In the eyes of the U.S. Army, Capt. Roger Hill is a poor leader with a trigger-happy finger whose recklessness led to the abuse of at least a dozen detainees in Afghanistan last year.
But those who know Capt. Hill personally say he simply fell on the sword of ultra-strict, post-Abu Ghraib torture policy and still deserves to come home to Bridgeport, Ala., with honor.
The charges against him - which indicate he violated the Geneva Convention by faking an execution to obtain confessions from accused spies last April - "were jacked up," said Neal Puckett, the Washington, D.C.-based attorney who represents Capt. Hill and also worked on the widely publicized prisoner abuse case at Abu Ghraib prison in Iraq.
IF YOU GO
What: "Coming Home to Honor" prayer meeting for Army Capt. Roger Hill
When: Friday, Jan. 30, 7 p.m. CST
Where: Bridgeport Middle School, 620 Jacobs Ave., Bridgeport, Ala.
That scandal, which surfaced in 2004, "caused an oversensitivity from the top down," Mr. Puckett said. "I think there's been an unnecessary persecution of officers trying to do their job, for fear that something's going to be compared to Abu Ghraib."
Army officials both in Afghanistan and at Fort Campbell, Ky. - where Capt. Hill was based with the 101st Airborne Division's 1st Battalion, 506th Infantry Regiment - declined to comment on his case or on the military's stance on detainee mistreatment in general.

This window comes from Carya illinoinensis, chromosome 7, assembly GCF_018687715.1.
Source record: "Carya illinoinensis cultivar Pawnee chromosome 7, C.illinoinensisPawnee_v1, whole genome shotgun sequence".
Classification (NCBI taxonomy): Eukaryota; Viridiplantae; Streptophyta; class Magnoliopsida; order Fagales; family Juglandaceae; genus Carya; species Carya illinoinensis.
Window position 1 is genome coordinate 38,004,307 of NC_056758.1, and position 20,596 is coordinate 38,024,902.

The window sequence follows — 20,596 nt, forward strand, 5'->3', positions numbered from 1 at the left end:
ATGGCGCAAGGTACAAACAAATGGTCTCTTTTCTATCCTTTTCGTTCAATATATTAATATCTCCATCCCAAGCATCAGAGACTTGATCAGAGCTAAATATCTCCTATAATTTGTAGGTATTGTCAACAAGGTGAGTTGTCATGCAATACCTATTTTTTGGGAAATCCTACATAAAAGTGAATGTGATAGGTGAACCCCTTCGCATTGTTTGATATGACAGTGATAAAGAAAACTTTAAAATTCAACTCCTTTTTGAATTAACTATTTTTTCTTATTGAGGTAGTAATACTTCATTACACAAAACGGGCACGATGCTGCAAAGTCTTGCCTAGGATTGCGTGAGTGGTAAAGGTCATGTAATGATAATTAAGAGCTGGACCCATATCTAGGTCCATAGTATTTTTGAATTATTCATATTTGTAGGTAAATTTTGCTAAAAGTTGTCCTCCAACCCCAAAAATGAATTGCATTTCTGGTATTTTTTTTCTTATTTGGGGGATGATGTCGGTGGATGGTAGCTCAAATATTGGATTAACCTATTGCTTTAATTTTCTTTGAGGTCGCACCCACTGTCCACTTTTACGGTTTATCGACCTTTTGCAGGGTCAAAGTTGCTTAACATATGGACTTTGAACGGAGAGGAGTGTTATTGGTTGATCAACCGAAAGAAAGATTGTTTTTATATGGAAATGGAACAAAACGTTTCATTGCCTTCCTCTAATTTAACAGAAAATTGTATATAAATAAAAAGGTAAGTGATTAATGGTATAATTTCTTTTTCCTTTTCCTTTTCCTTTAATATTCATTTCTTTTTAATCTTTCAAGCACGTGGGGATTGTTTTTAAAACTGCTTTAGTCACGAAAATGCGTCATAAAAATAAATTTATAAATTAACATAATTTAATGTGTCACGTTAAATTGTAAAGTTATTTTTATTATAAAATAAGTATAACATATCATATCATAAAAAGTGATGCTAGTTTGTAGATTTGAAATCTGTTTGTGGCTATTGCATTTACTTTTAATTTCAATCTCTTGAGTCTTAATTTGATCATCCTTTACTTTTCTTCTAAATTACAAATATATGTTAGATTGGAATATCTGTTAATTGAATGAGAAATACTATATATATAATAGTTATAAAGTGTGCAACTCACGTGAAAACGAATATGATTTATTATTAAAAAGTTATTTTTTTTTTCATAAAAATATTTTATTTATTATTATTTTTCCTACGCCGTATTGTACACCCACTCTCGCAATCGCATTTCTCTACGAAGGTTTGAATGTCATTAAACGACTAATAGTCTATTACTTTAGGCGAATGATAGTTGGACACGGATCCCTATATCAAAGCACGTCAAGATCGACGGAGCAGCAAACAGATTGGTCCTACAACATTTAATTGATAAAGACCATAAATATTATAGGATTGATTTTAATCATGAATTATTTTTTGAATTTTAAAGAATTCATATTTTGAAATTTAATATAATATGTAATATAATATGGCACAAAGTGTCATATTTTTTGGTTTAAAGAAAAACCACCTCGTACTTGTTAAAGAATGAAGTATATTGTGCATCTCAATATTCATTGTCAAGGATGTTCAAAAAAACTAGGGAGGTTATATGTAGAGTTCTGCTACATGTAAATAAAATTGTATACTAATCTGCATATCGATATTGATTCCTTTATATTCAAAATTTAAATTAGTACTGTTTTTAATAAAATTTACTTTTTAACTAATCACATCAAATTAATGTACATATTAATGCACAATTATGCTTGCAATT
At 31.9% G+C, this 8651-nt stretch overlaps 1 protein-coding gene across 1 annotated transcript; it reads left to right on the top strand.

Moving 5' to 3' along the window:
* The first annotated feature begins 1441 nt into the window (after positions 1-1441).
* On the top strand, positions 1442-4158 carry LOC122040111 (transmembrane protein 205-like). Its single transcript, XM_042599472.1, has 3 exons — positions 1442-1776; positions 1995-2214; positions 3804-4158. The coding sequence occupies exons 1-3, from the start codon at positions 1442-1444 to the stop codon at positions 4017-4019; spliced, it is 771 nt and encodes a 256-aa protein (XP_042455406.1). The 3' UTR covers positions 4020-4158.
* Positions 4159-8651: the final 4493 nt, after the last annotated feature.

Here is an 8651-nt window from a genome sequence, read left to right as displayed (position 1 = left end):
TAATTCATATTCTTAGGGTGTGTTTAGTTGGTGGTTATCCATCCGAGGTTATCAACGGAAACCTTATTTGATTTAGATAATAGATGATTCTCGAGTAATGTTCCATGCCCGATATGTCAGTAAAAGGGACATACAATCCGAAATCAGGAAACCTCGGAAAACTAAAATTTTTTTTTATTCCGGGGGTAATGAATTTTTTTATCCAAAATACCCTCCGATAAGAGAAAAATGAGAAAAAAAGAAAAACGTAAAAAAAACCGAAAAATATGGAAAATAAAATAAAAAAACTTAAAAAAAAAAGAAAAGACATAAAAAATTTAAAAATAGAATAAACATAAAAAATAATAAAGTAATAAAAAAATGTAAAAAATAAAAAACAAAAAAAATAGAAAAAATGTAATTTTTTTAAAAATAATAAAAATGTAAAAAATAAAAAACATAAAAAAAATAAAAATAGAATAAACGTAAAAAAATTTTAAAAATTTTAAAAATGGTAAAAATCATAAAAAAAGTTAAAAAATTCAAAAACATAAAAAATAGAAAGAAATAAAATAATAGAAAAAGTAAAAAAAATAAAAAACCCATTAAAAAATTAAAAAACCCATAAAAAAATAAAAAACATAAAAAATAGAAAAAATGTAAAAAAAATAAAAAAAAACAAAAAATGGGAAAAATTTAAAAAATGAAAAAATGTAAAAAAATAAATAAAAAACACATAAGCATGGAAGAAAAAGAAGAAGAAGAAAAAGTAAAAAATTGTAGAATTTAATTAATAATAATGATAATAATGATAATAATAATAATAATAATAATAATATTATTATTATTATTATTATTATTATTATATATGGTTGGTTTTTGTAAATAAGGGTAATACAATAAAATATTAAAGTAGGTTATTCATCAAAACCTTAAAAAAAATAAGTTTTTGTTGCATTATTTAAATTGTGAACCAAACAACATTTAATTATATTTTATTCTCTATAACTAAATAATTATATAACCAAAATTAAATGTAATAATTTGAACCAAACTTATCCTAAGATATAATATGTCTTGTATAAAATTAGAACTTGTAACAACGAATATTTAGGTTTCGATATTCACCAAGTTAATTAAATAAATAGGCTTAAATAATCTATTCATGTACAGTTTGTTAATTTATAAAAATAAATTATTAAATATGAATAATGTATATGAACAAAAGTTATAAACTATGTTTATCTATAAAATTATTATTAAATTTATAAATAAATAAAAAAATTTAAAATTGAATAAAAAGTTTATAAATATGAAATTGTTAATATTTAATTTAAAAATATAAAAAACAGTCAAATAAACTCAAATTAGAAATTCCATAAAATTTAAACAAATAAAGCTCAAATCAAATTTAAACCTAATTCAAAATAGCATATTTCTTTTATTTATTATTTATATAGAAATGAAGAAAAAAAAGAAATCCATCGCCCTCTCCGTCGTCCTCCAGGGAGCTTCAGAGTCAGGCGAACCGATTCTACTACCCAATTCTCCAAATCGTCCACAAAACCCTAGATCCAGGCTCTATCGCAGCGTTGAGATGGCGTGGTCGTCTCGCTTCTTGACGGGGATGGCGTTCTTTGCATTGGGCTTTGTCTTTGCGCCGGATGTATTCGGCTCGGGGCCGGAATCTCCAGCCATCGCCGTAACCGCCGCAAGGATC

Marine Capt. Scott Miller, a spokesman for Bagram Air Field in Afghanistan, issued a news release saying only that Capt. Hill and his first sergeant, Tommy Scott, formally were charged with detainee mistreatment - a violation of the Geneva Convention - and dereliction of duty to report detainee mistreatment.
The two men took part in an Article 32 hearing, which Mr. Puckett said is similar to a magistrate hearing in civilian court to determine if enough evidence is present to move a case forward.
The case was not forwarded to court-martial but handled administratively. Fort Campbell spokeswoman Kelly Tyler said Army protocol prevents the discussion of any administrative matters.
According to Mr. Puckett, Capt. Hill pleaded guilty to improperly discharging his weapon and failing to take proper command of the situation. He also agreed to resign from the military.
"Everybody understands that lines were crossed that shouldn't have been crossed," said Mr. Puckett, who said that, at the time, Capt. Hill had only 90 men to protect and control a "hot spot" of insurgent activity in Afghanistan's Wardak province, which is about the size of Connecticut.
When Capt. Hill learned some Afghans on his base may have been spying for the enemy, he detained a group of them in hopes of obtaining a confession, Mr. Puckett said. Because he had a 96-hour timeframe in which to accomplish that goal, Mr. Puckett said, Capt. Hill became desperate. The detainees were blindfolded, he said, and Capt. Hill fired his pistol into the ground in hopes of scaring the men into thinking their own lives were in danger.
The captain's family and friends believe he was acting in a heroic manner, hoping to save the lives of his men by eliminating any information leaks, said Becky McCoy, a longtime family friend who taught Capt. Hill science at Bridgeport Middle School several years ago.
Seeing him discharged is "just an injustice," Ms. McCoy said. "We can't continue to put our young men in these situations and then say, 'You can't fight.'"
Ms. McCoy said a prayer vigil and collection for Capt. Hill and his family is taking place Friday evening at his former middle school.
Capt. Hill has been at Fort Campbell for the past couple of weeks awaiting the outcome of a decision on his discharge status, Mr. Puckett said.